To combat this crisis, President Biden and Congress should enhance the child tax credit and make it fully refundable. If we enhance the child tax credit, we can cut child poverty by 40 percent and instantly lift over 50 percent of Black children out of poverty.

Reparations

We cannot repair harms that we have not fully diagnosed. We must commit to a thorough examination of the impact of the legacy of chattel slavery on racial inequality today. In 2021, Congress must pass H.R. 40, which would establish a commission to study reparations and make recommendations for Black Americans.

The Long View

For the past century, the ACLU has fought for racial justice in legislatures and in courts, including through several landmark Supreme Court cases. While the court has not always ruled in favor of racial justice, incremental wins throughout history have helped to chip away at different forms of racism such as school segregation ( Brown v. Board), racial bias in the criminal legal system (Powell v. Alabama, i.e. the Scottsboro Boys), and marriage inequality (Loving v. Virginia). While these landmark victories initiated necessary reforms, they were only a starting point.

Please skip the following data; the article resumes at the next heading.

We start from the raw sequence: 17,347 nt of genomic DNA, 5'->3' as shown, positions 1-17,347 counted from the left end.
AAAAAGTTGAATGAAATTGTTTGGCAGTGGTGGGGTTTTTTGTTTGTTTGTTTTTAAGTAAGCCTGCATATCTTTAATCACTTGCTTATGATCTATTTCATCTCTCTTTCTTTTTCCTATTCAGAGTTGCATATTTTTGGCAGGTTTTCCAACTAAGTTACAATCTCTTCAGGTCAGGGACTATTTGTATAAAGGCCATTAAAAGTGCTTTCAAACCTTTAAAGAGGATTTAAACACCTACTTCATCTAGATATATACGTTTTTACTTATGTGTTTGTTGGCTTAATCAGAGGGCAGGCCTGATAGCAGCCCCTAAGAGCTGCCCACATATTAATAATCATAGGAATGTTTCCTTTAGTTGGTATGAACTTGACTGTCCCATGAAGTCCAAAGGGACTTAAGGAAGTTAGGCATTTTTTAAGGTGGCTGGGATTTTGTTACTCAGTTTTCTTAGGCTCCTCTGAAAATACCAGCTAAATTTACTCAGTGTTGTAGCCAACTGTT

Systemic racism continues to pervade the lives of Black people through voter suppression, lack of financial services, housing discrimination, and other areas. More than anything, doing this work has taught the ACLU that we must fight on every front in order to overcome our country's legacies of racism. That is what our Systemic Equality agenda is all about.

In the weeks ahead, we will both expand on our views of why these campaigns are crucial to systemic equality and signal the path this country must take. We will also dive into our work to build organizing, advocacy, and legal power in the South — a region with a unique history of racial oppression and violence alongside a rich history of antiracist organizing and advocacy. We are committed to four principles throughout this campaign: reconciliation, access, prosperity, and empowerment. We hope that our actions can meet our ambition to, as Dr. King said, lead this nation to live out the true meaning of its creed.

What you can do:
Take the pledge: Systemic Equality Agenda
Sign up

Featured image by Shutterstock

This article is in partnership with Staples.